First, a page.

After a performance, somewhere, Koenig went to say hello to his old “college friend.”

And got essentially the same reaction I had received, some years later

(Perhaps this was somewhere on the set of Star Trek III in which Lloyd played Klingon Commander Kruge, although the actors shared no scenes together.)

I told Walter what had happened, and suggested that perhaps the otherwise amenable Lloyd just possessed an odd quirk.

Koenig still didn’t seem happy. Not everyone, of course, has a sharp memory, or perceives in the way one would presume.

But it’s intriguing to ponder an overhead shot, of those acting school days on New York City’s Upper East Side, with the future Mr. Chekov and Doc Brown hobnobbing, and Rollerball’s Jonathan Eden (not to mention Alien Nation’s Detective Matthew Sykes)  somewhere on the block.

Happily, all the actors had many other roles of note, as well.

5 thoughts on “Back to Another Future

  1. What a cool story. I don’t think Doc Brown or Mr. Chekov would have lasted very long playing Rollerball… though they would both have fit into Alien Nation.

    I feel ripped off… we only get Scott Caan out here in Hawaii, and he lacks the gravitas his dad can bring to a role.

  2. There was a long running British chat show called Wogan that had Lloyd and Mary Steenbergen as guests when BttF III came out. Lloyd pretty much froze. Solid.

    He couldn’t say anything, he kept smiling, then looking away and mumbling and then just shut up. I can only assume it’s an anxiety thing.

  3. I mention the great, gone Broadway restaurant and bar Barrymore’s in this piece.

    The other night, last week, before writing this column, I noodled this remembrance of the place… Through the years, some comic book and SF folk also hung out there.

    And you would have loved to, too!

    Best, Jim

    Have I ever told you about Barrymore’s?

    It was this enchanted place really, a restaurant/bar on West 45th Street in Manhattan.

    Craig Dawson ran the place, and it was much too lovely to be called a joint.

    But it was a wonderful Broadway hangout, and neighborhood watering hole.

    Folks would schedule a stop at Barrymore’s on their annual forays to Manhattan.

    But it will always hold a place in my heart as simply a wonderfully charming locale.

    It was one of those magical bars where time seemed to dilate….

    And the only place I’ve ever know where if you happened to walk in, in the middle of the night, there weren’t a bunch of unruly drunks, but a happy mix of actors, stagehands, and folks from around the block…

    It was one of the only places in New York that still had much of the happiest feel, of earlier decades.

    Sure, there were famous people who habituated, but it was just as much fun to chat with the gentleman who worked at Howard Johnson’s, or Honey, the former Ziegfeld Follies gal…

    Whenever one walked in, you could almost always be guaranteed a good conversation.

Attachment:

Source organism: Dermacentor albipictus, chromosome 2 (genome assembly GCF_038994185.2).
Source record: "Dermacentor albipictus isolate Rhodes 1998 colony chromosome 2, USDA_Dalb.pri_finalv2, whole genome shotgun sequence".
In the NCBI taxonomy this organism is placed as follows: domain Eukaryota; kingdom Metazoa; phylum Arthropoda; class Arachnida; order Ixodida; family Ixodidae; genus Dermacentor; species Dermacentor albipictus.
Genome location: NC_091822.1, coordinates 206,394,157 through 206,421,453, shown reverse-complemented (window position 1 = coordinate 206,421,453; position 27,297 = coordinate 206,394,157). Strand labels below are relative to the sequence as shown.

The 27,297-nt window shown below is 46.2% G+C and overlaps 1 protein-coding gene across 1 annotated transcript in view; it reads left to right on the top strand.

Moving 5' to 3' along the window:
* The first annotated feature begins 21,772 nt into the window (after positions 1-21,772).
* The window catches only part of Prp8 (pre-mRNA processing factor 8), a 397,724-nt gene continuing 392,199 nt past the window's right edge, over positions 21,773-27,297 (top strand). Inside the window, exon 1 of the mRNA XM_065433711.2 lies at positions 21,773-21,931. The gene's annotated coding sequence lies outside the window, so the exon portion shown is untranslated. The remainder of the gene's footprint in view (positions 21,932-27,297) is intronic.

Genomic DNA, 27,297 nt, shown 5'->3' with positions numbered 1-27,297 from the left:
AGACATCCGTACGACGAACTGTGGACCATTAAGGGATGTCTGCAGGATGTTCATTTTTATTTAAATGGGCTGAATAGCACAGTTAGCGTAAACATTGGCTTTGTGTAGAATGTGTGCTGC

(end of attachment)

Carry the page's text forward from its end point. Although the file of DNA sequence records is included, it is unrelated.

This was all a credit to Craig, and the Barrymore’s staff.

    For no reason at all, Barrymore’s was shut down in January of 2006, along with the restaurants alongside it. Someone supposedly was going to put up a luxury hotel.

    Ten years later, there’s still nothing there.

    At the time, some wondered, where would some of the theatre ghosts go, who some believed clearly made a home in that pleasant place?

    Bartenders would hear people calling to them in the basement storage area, when there was no one there… And there was the occasional unseen tap on the shoulder…

    For the first year or two, when the building was still standing, I would knock on the door, in the whimsical hope that somehow those portals would open again.

    Now, there is an empty lot.

    Last night, I learned out of nowhere, that someone I very much liked from Barrymore’s had passed away, over two years ago. I was going to write about him here, but figure he deserved his own headline.

    Early this morning, when Googling around, I discovered this remarkable gallery of Barrymore’s last night.

    I’ll write soon about that incredible final week.

    And that magical evening.

    We all should have been able to meet there again.

    (To my shock, because I had no idea this existed, you’ll see the back of my pretty head at around 44 seconds, with a far pretteir actress… But more importantly, you’ll get to see Barrymore’s once again, for the first time.)

  4. Should I tell you one of my favorite, well, if not haunted Barrymore’s tales, an enchanted one?

    One night, a gal and I were hanging out late, at one point, in the little foyer you’ll see in a couple of that gallery’s photos…

    The next day, she realized that she had lost an earring.

    A little after lunch, I walked over to the restaurant, and asked the daytime staff if anyone had found it.

    They were said to say, “No.”

    Now realize, at least fifty people had already been in and out of those doors that morning.

    But as I went to leave, right on the transom of the front entrace, as though it had been placed there, OTHERWISE untouched–

    Was the small jewel.